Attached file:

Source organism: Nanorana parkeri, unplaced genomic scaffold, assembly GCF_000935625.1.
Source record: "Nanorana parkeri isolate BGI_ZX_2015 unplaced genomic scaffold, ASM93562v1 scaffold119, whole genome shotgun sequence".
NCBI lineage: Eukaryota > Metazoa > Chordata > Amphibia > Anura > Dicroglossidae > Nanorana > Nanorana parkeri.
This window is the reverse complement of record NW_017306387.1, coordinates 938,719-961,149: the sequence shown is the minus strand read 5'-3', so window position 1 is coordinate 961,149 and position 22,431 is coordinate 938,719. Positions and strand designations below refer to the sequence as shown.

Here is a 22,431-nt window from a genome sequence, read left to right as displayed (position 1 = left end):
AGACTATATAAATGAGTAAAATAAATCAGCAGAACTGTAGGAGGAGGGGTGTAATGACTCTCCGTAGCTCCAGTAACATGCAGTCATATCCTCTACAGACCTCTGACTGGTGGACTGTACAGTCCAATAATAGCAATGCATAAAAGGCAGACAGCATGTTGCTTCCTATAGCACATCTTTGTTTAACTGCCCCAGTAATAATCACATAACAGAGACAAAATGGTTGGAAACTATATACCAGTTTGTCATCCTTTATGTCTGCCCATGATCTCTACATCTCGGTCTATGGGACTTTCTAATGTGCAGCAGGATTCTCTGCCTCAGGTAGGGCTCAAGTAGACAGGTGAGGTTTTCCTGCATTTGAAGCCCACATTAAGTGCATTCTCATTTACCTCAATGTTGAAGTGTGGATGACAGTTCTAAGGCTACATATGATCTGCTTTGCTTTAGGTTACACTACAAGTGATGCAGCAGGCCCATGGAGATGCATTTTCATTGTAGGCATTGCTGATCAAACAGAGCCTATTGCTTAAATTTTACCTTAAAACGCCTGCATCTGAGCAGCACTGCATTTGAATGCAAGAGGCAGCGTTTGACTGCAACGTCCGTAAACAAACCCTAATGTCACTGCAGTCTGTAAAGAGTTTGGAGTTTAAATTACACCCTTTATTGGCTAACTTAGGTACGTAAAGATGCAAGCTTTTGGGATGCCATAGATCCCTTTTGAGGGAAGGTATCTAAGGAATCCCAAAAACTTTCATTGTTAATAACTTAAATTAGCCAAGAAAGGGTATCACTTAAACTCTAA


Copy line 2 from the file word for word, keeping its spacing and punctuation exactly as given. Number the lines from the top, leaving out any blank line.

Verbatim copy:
Source record: "Nanorana parkeri isolate BGI_ZX_2015 unplaced genomic scaffold, ASM93562v1 scaffold119, whole genome shotgun sequence".